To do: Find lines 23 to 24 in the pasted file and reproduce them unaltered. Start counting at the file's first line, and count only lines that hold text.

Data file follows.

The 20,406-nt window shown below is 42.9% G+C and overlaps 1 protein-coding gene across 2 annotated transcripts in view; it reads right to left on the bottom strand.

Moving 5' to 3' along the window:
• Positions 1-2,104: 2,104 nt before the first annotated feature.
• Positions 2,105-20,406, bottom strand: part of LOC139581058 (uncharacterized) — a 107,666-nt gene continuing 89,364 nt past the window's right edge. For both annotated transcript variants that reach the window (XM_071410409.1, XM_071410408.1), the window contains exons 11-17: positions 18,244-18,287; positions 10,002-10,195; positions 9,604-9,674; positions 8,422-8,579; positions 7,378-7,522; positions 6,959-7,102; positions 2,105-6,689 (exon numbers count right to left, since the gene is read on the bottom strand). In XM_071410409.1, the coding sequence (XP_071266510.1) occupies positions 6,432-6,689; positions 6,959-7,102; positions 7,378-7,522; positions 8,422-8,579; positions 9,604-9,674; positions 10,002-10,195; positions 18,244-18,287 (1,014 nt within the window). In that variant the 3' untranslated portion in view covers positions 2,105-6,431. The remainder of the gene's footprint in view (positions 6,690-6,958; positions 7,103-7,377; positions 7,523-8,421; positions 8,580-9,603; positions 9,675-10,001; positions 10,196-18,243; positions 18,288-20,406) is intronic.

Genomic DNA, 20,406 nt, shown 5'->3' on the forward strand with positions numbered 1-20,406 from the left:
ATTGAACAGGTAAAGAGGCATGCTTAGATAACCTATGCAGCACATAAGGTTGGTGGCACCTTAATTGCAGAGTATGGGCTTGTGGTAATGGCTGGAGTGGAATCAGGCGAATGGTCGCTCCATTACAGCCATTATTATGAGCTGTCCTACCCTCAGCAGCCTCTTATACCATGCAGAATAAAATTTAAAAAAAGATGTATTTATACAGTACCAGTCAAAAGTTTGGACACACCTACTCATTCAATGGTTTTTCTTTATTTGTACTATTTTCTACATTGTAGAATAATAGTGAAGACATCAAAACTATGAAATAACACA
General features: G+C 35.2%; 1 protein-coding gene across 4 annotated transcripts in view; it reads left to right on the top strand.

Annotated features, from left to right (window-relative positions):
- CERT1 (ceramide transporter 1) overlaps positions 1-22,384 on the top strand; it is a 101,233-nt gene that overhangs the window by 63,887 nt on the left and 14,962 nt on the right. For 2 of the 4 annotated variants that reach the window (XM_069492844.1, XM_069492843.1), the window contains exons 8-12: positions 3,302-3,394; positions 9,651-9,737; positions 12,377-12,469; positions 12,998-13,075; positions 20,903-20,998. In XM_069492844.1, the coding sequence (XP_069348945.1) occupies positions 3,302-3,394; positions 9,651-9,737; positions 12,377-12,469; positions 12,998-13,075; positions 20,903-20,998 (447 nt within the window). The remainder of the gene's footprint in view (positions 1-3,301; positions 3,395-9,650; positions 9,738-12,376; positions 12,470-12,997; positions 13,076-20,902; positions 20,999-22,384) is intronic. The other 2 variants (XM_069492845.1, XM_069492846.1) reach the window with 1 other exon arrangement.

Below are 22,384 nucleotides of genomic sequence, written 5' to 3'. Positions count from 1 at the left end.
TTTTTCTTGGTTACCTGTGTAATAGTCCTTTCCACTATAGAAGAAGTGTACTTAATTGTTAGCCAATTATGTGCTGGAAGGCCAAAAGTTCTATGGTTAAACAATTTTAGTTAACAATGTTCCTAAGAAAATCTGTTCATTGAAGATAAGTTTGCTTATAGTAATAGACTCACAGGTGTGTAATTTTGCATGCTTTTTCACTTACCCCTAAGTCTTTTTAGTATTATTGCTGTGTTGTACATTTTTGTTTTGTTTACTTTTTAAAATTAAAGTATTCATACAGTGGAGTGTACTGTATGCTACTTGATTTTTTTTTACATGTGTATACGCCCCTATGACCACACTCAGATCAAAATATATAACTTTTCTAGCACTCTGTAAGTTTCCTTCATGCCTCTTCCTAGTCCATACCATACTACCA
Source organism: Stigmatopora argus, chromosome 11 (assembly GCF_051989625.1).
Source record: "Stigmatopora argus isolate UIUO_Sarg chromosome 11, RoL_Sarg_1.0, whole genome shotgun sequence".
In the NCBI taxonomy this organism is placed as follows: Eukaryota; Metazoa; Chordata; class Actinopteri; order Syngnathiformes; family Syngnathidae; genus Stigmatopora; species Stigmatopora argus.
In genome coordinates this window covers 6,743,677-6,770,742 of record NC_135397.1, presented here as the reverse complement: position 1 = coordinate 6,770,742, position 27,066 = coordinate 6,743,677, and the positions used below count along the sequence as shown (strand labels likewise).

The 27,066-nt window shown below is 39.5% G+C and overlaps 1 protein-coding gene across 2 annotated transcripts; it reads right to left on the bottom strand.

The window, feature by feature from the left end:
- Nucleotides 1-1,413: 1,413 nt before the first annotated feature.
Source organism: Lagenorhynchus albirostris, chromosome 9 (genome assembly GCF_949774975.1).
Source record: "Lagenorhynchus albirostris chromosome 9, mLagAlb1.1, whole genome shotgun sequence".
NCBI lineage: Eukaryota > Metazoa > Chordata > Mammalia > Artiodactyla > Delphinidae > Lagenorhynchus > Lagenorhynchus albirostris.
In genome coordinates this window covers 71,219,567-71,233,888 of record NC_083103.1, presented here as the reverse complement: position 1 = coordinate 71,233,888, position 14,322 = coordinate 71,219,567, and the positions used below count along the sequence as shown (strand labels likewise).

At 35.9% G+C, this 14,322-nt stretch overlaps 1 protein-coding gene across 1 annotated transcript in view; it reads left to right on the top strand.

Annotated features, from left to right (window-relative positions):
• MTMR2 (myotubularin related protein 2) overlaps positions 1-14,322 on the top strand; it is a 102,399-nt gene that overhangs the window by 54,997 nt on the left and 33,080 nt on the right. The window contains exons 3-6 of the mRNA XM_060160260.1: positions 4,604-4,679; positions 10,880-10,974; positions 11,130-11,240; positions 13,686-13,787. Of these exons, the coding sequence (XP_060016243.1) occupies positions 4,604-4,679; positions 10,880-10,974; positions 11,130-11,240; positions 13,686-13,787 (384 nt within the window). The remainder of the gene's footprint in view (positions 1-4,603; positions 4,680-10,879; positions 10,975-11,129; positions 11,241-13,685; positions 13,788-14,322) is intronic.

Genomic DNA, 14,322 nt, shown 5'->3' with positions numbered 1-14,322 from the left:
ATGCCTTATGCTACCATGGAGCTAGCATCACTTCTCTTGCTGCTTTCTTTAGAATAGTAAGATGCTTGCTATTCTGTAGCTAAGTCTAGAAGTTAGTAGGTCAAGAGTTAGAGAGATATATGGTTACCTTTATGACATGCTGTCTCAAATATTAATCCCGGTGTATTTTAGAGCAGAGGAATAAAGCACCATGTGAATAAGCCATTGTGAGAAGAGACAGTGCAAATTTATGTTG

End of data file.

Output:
At 35.9% G+C, this 14,322-nt stretch overlaps 1 protein-coding gene across 1 annotated transcript in view; it reads left to right on the top strand.

Annotated features, from left to right (window-relative positions):